It’s a puzzle M&A bankers and corporate executives have been trying to solve for years: how far from your home market can an acquisition take place and ultimately stumble over cultural differences? It’s a question that looms large as quintessentially Italian automaker Fiat prepares to swallow up Chrysler — inventor of the K-car and the minivan — and which reportedly haunts St Louis-based employees of Anheuser Busch in the aftermath of their company’s takeover by the penny pinching Belgians and Brazilians at InBev.
The exchanges industry has seen countless trans-Atlantic mergers in the past few years, from the New York Stock Exchange combining with Euronext, and Nasdaq buying up Nordic exchange operator OMX, to Deutsche Boerse’e Eurex snagging the International Securities Exchange.
As if providing a trading platform, prestige and market data weren’t enough, stock exchanges are facing growing demands from the CEOs of their listed companies to help halt their stocks’ slide, BATS Trading CEO Joe Ratterman said at the Reuters Global Exchanges and Trading Summit on Monday.
At the beginning of 2009, as Mexico felt the pinch of the U.S. meltdown, Finance Minister Agustin Carstens said the country’s economy was much better prepared than before to resist slowing business from its northern neighbor, where it ships about 80 percent of exports.
Asked about the possible effects of the U.S. recession in Mexico, he candidly anticipated in a TV interview in February the economy would only “catch a little cold instead of a pneumonia.”
The phrase has haunted him ever since as mounting bad news — unemployment, inflation, industrial activity — show Mexico is not immune to the U.S. crisis.
With Mexico officially in recession — GDP contracted 1.6 percent in the first quarter versus the same period of 2008 and could fall further in the current quarter — Carstens now thinks the economy may not grow again until the first quarter of 2010.
In an affable chat with Reuters during the Latin American Investment Summit, Carstens also talked about measures taken to keep the peso from weakening further against the dollar but shied away from saying if, or when, daily dollar sales could stop.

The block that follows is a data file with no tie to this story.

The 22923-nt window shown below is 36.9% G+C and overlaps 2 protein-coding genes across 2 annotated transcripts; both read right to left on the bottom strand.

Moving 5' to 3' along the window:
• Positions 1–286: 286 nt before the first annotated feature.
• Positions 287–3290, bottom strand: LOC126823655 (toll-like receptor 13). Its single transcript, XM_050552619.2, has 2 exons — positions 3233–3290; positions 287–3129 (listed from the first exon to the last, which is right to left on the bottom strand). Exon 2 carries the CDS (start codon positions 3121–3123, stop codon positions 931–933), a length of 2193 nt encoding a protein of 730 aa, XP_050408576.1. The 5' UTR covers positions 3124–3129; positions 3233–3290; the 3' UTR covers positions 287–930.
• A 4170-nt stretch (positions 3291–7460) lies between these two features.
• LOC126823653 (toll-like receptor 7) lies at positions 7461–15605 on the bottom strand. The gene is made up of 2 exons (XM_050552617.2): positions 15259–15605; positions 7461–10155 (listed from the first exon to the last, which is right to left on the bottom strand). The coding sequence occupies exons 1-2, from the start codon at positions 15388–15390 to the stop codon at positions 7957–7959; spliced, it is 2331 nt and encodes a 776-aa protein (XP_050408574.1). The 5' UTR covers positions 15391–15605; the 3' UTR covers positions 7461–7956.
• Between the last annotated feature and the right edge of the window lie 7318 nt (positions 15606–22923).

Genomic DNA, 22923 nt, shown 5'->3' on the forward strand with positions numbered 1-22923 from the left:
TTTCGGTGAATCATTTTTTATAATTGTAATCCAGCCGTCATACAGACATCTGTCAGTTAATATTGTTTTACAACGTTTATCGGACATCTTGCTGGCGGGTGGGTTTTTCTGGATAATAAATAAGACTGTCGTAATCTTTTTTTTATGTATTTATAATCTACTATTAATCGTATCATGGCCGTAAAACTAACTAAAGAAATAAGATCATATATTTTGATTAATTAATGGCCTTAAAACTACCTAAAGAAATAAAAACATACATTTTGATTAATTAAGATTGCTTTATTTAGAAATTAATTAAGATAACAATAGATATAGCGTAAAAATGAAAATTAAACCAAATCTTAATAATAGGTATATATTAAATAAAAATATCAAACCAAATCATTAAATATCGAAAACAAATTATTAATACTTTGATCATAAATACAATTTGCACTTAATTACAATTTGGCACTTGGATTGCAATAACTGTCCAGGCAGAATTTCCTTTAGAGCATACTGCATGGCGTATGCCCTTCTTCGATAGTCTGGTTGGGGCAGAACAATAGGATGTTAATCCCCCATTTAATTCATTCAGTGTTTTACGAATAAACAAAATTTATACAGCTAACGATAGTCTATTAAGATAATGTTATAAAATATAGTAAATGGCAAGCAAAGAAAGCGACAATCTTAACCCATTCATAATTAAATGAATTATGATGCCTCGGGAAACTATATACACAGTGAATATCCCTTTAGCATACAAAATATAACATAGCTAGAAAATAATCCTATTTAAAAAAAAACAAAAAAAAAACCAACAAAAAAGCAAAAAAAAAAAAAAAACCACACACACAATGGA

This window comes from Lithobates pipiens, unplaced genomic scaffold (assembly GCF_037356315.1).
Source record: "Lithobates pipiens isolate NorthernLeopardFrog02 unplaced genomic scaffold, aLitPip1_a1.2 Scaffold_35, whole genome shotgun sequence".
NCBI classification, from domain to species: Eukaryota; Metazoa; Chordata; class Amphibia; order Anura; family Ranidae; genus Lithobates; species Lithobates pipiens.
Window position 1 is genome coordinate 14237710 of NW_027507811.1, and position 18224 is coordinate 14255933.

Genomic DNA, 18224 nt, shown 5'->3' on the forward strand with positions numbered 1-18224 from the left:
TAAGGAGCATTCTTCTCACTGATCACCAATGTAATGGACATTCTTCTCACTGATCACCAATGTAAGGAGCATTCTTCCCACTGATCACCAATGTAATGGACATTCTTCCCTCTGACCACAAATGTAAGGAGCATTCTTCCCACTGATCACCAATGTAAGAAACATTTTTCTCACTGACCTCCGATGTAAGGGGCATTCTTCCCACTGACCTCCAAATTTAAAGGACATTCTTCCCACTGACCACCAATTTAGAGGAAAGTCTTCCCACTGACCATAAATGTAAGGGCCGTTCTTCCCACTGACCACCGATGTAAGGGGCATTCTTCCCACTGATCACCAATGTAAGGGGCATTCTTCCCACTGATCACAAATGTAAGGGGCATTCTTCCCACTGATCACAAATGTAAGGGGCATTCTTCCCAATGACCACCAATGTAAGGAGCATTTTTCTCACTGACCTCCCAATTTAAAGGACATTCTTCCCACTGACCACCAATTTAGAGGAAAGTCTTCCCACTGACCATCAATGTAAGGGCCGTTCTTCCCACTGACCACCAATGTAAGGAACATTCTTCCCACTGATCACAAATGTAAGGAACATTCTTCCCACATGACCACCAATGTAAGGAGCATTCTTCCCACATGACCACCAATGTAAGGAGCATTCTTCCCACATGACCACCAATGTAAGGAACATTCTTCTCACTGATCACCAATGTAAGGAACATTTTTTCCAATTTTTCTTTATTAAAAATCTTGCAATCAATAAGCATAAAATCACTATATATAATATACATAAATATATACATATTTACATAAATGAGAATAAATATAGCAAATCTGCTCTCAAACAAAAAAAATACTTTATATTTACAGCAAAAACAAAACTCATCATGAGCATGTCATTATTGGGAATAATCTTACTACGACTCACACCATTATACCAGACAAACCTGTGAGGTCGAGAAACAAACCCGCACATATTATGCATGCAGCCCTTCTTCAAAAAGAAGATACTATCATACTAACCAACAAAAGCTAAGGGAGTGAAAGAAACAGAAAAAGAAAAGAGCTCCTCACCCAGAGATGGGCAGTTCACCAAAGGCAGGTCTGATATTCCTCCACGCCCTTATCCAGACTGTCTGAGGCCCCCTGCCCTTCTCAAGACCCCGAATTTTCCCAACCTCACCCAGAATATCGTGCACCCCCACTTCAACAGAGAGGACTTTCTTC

Fixed-line phone provider Telefonos de Mexico was an old, rusty government-run mammoth when businessman Carlos Slim bought it two decades ago. In a matter of a few years, and with the help of billions of dollars to deploy a nation-wide, state-of-the-art network, Telmex became Slim’s cash cow.
But times change fast. The expansion of cell phone services across Latin America, led by sister company America Movil, has dented Telmex’s domestic revenue in recent years. The arrival of new technologies, which allow international calls at very low prices, hit Telmex’s long-distance sales too.
And let’s not forget the new players in the market.
The company bets Internet services will help it keep business charging ahead. Chief Financial Officer Adolfo Cerezo told the Reuters Latin American Investment Summit that in five years Telmex could become a mostly-web focused company.
The one thing holding back even faster growth is that only a quarter of Mexican families own a computer.
High unemployment rates, declining remittances from Mexicans living abroad, an economic slowdown and contracting consumption is not boding well for Mexican retailers. This year is no exception as the country’s leading supermarket chains struggle to keep customers happy, offering anything from stamps to buy German cuttlery sets to cooking classes for housewives pulling their hair wondering what to prepare for lunch next.
Monterrey-based Soriana, Mexico’s No. 2 retailer, knows a thing or two about sailing in choppy waters. After an ambitious acquisition of 200 stores from a smaller rival in 2007, which boosted its presence across the country, the company faced tight liquidity to meet debt payments last year.
But Soriana has moved fast to cut costs and lighten the weight to face more hard times in 2009. Chief Financial Officer Aurelio Adan told the Reuters Latin American Investment Summit that Soriana’s same-store sales will be flat this year but it will generate enough cash flow to cut its debt by over 20 percent.
Adan expects to turn the page in 2010 and resume Soriana’s strong growth with the opening of 40 stores.
All the infrastructure projects in the world sound great! They look awesome on paper, they’ll make people’s lives better and they’ll let us go visit our friends and families in about half the time it used to take.